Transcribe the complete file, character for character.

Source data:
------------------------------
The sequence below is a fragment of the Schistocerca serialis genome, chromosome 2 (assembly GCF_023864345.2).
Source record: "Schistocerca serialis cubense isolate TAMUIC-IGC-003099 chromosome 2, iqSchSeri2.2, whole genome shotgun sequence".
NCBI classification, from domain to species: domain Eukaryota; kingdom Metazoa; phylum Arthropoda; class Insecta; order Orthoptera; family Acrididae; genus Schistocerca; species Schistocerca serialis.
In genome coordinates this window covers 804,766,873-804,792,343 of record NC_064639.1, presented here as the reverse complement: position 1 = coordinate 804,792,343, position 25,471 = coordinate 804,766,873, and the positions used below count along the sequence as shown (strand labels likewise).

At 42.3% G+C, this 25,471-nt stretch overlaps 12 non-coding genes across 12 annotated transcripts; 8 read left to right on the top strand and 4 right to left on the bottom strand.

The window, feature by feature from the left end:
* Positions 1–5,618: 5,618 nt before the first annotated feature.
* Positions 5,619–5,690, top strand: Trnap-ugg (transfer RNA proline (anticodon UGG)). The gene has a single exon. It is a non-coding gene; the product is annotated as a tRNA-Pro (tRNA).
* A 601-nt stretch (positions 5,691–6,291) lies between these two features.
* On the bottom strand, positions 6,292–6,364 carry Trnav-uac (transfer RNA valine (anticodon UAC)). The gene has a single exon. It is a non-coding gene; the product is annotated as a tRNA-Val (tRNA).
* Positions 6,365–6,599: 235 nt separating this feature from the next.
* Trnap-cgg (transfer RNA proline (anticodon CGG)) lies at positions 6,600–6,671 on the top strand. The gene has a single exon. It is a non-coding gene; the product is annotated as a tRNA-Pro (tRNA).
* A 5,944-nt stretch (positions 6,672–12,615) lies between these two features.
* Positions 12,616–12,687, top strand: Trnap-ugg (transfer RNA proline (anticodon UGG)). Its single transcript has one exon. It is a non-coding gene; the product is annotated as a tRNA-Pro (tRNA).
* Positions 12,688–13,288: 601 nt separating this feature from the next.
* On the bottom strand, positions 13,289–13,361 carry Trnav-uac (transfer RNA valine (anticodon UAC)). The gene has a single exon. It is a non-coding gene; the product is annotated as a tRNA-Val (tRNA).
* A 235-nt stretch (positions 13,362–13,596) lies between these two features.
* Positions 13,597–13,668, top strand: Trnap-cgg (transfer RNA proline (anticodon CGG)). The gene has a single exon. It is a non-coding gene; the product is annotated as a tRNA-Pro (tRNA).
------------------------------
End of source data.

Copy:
The sequence below is a fragment of the Schistocerca serialis genome, chromosome 2 (assembly GCF_023864345.2).
Source record: "Schistocerca serialis cubense isolate TAMUIC-IGC-003099 chromosome 2, iqSchSeri2.2, whole genome shotgun sequence".
NCBI classification, from domain to species: domain Eukaryota; kingdom Metazoa; phylum Arthropoda; class Insecta; order Orthoptera; family Acrididae; genus Schistocerca; species Schistocerca serialis.
In genome coordinates this window covers 804,766,873-804,792,343 of record NC_064639.1, presented here as the reverse complement: position 1 = coordinate 804,792,343, position 25,471 = coordinate 804,766,873, and the positions used below count along the sequence as shown (strand labels likewise).

At 42.3% G+C, this 25,471-nt stretch overlaps 12 non-coding genes across 12 annotated transcripts; 8 read left to right on the top strand and 4 right to left on the bottom strand.

The window, feature by feature from the left end:
* Positions 1–5,618: 5,618 nt before the first annotated feature.
* Positions 5,619–5,690, top strand: Trnap-ugg (transfer RNA proline (anticodon UGG)). The gene has a single exon. It is a non-coding gene; the product is annotated as a tRNA-Pro (tRNA).
* A 601-nt stretch (positions 5,691–6,291) lies between these two features.
* On the bottom strand, positions 6,292–6,364 carry Trnav-uac (transfer RNA valine (anticodon UAC)). The gene has a single exon. It is a non-coding gene; the product is annotated as a tRNA-Val (tRNA).
* Positions 6,365–6,599: 235 nt separating this feature from the next.
* Trnap-cgg (transfer RNA proline (anticodon CGG)) lies at positions 6,600–6,671 on the top strand. The gene has a single exon. It is a non-coding gene; the product is annotated as a tRNA-Pro (tRNA).
* A 5,944-nt stretch (positions 6,672–12,615) lies between these two features.
* Positions 12,616–12,687, top strand: Trnap-ugg (transfer RNA proline (anticodon UGG)). Its single transcript has one exon. It is a non-coding gene; the product is annotated as a tRNA-Pro (tRNA).
* Positions 12,688–13,288: 601 nt separating this feature from the next.
* On the bottom strand, positions 13,289–13,361 carry Trnav-uac (transfer RNA valine (anticodon UAC)). The gene has a single exon. It is a non-coding gene; the product is annotated as a tRNA-Val (tRNA).
* A 235-nt stretch (positions 13,362–13,596) lies between these two features.
* Positions 13,597–13,668, top strand: Trnap-cgg (transfer RNA proline (anticodon CGG)). The gene has a single exon. It is a non-coding gene; the product is annotated as a tRNA-Pro (tRNA).